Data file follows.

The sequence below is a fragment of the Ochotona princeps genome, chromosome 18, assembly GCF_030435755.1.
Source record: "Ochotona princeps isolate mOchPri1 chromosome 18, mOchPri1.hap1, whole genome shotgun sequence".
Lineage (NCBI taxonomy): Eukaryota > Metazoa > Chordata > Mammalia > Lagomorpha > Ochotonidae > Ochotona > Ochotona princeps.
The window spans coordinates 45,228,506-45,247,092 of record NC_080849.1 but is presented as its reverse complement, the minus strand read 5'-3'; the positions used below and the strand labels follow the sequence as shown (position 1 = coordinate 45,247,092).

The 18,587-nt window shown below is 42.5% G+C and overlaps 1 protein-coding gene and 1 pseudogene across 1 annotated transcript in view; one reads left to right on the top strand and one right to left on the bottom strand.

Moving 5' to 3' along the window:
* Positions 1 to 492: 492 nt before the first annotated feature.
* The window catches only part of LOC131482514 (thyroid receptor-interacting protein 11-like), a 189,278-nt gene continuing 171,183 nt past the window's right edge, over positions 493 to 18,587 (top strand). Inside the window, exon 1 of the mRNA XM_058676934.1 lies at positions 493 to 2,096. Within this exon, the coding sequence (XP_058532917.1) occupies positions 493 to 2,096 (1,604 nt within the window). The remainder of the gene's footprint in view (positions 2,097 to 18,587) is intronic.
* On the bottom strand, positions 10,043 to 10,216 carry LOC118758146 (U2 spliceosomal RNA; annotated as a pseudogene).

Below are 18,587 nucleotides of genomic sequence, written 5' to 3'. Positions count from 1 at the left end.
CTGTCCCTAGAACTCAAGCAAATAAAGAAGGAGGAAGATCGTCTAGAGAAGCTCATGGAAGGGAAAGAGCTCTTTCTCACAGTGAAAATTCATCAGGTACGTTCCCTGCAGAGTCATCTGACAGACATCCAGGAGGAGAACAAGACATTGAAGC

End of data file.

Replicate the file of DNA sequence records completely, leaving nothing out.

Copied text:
The sequence below is a fragment of the Ochotona princeps genome, chromosome 18, assembly GCF_030435755.1.
Source record: "Ochotona princeps isolate mOchPri1 chromosome 18, mOchPri1.hap1, whole genome shotgun sequence".
Lineage (NCBI taxonomy): Eukaryota > Metazoa > Chordata > Mammalia > Lagomorpha > Ochotonidae > Ochotona > Ochotona princeps.
The window spans coordinates 45,228,506-45,247,092 of record NC_080849.1 but is presented as its reverse complement, the minus strand read 5'-3'; the positions used below and the strand labels follow the sequence as shown (position 1 = coordinate 45,247,092).

The 18,587-nt window shown below is 42.5% G+C and overlaps 1 protein-coding gene and 1 pseudogene across 1 annotated transcript in view; one reads left to right on the top strand and one right to left on the bottom strand.

Moving 5' to 3' along the window:
* Positions 1 to 492: 492 nt before the first annotated feature.
* The window catches only part of LOC131482514 (thyroid receptor-interacting protein 11-like), a 189,278-nt gene continuing 171,183 nt past the window's right edge, over positions 493 to 18,587 (top strand). Inside the window, exon 1 of the mRNA XM_058676934.1 lies at positions 493 to 2,096. Within this exon, the coding sequence (XP_058532917.1) occupies positions 493 to 2,096 (1,604 nt within the window). The remainder of the gene's footprint in view (positions 2,097 to 18,587) is intronic.
* On the bottom strand, positions 10,043 to 10,216 carry LOC118758146 (U2 spliceosomal RNA; annotated as a pseudogene).

Below are 18,587 nucleotides of genomic sequence, written 5' to 3'. Positions count from 1 at the left end.
CTGTCCCTAGAACTCAAGCAAATAAAGAAGGAGGAAGATCGTCTAGAGAAGCTCATGGAAGGGAAAGAGCTCTTTCTCACAGTGAAAATTCATCAGGTACGTTCCCTGCAGAGTCATCTGACAGACATCCAGGAGGAGAACAAGACATTGAAGC